But in the meantime, it can be healthy to ignore the chaos in the film industry, and focus instead on… um, the film industry.

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“The Last Jedi” is the Best Star Wars Film Since 1980

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Judging by the box-office returns, I’m guessing that some of you went to see The Last Jedi this past weekend. I’ve got some thoughts on the film, and will divulge them in a moment – although know that they come with FULL SPOILERS for the entire film. You’ve been warned…

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The “Thor” Trilogy is Eventually Worthy

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In the vast and intertangled web of the Marvel Cinematic Universe, Thor often feels like the family’s unloved stepchild. And it’s not very hard to see why. While Captain America and Iron Man represent different ideals of the American Dream (one personifying it, the other living it), Thor both figuratively and literally exists on a whole other world. His story is rooted in Norse mythology, and dabbles heavily in the realm of gods and goddesses. It’s hardly the sort of fodder one would expect from a superhero, particularly one who helms a blockbuster franchise.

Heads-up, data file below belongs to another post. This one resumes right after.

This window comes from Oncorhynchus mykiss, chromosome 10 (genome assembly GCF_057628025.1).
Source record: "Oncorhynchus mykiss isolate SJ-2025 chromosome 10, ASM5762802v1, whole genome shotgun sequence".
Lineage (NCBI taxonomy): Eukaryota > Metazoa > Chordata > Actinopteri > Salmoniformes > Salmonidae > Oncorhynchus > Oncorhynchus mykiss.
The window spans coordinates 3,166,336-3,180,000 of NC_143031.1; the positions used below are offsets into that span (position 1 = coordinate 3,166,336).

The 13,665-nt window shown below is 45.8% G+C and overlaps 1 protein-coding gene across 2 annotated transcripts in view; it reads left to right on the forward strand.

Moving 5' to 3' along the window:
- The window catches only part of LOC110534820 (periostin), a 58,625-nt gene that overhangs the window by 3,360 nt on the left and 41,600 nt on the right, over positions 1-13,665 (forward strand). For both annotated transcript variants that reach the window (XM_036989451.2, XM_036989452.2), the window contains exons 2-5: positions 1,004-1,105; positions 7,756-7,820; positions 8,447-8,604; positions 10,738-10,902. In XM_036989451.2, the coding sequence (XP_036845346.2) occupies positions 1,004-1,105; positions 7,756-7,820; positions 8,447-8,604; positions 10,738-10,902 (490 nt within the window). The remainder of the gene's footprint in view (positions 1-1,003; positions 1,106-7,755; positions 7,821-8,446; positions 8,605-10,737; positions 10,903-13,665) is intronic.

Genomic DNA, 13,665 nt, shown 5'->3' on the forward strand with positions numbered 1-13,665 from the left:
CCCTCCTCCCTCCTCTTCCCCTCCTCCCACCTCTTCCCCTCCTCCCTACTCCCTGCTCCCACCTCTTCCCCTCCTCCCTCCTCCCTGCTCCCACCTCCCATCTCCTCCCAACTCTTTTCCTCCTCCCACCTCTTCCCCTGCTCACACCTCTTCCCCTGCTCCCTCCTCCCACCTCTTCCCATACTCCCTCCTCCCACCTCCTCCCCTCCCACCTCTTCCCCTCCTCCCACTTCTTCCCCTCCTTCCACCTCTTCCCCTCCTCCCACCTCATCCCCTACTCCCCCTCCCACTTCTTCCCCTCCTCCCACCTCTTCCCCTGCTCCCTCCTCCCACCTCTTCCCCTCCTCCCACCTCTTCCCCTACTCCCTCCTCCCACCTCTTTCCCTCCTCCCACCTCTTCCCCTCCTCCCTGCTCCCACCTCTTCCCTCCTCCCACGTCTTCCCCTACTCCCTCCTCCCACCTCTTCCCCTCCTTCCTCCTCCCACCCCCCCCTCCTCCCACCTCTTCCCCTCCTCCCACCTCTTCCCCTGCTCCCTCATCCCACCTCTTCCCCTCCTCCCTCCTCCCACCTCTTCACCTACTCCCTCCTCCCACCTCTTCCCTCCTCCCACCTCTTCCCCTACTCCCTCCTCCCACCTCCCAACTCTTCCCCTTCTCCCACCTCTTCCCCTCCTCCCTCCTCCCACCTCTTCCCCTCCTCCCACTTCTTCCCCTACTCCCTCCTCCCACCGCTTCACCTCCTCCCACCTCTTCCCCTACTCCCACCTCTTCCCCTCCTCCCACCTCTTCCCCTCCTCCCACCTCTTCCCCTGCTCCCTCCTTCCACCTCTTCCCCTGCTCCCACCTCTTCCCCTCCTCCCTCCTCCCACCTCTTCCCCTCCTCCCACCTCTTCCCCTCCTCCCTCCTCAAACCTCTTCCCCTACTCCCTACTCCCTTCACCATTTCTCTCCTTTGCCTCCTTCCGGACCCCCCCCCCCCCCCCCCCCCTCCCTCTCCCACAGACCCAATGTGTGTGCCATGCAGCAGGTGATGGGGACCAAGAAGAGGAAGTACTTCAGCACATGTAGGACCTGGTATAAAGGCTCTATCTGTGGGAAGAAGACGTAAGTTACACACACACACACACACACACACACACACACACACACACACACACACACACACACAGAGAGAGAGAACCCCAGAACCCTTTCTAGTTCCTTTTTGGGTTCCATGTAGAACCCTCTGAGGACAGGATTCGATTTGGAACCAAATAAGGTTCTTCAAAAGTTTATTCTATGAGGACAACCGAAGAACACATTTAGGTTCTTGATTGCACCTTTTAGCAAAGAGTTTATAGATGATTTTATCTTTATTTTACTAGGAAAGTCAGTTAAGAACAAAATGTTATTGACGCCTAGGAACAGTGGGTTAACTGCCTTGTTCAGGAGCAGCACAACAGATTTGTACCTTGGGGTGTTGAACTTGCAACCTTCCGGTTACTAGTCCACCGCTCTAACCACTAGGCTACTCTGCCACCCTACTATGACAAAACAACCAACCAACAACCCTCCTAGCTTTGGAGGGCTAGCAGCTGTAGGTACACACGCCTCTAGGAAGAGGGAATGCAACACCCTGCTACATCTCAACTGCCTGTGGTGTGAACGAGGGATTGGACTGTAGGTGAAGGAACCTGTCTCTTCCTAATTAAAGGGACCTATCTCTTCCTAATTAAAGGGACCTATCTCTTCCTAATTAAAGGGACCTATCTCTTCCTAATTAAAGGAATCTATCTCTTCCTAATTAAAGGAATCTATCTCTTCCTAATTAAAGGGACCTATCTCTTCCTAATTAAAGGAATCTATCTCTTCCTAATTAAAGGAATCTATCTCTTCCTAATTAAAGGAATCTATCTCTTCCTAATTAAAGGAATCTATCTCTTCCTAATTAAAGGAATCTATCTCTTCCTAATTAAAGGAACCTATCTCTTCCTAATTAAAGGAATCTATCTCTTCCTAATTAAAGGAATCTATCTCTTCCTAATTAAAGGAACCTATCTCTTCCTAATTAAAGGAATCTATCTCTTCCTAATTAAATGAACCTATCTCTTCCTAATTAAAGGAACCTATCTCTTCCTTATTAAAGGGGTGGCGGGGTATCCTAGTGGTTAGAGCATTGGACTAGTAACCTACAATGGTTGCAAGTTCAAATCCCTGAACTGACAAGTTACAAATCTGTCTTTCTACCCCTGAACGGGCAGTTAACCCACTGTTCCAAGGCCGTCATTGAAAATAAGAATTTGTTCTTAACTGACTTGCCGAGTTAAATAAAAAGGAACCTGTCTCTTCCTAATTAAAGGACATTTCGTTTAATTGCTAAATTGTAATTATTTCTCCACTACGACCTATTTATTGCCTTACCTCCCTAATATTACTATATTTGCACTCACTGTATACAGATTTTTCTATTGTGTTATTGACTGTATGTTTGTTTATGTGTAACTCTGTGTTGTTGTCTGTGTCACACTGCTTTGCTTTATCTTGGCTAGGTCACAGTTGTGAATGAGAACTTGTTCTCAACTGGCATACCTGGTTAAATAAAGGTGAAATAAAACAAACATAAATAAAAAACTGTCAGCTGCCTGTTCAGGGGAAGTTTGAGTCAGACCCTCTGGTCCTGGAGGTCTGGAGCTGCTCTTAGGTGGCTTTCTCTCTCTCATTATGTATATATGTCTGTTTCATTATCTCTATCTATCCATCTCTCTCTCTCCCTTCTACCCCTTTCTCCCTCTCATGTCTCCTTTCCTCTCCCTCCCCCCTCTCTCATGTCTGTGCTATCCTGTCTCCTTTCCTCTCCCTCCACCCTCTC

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“Coco” Review: Music in the Bones

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Upon first hearing the premise of Coco, my mind immediately responded: “That sounds a lot like The Book of Life.”

It was a snap judgment, but not an entirely groundless one. Pixar’s latest animated film shares a number of elements in common with Life, which was still relatively fresh in my mind (the film was released in 2014) when I saw the first Coco trailer. The perceived lack of originality concerned me, as Coco is one of the few non-sequel films in the current Pixar cycle. (We’ve just come off Finding Dory and Cars 3; next up will be The Incredibles 2 and Toy Story 4.)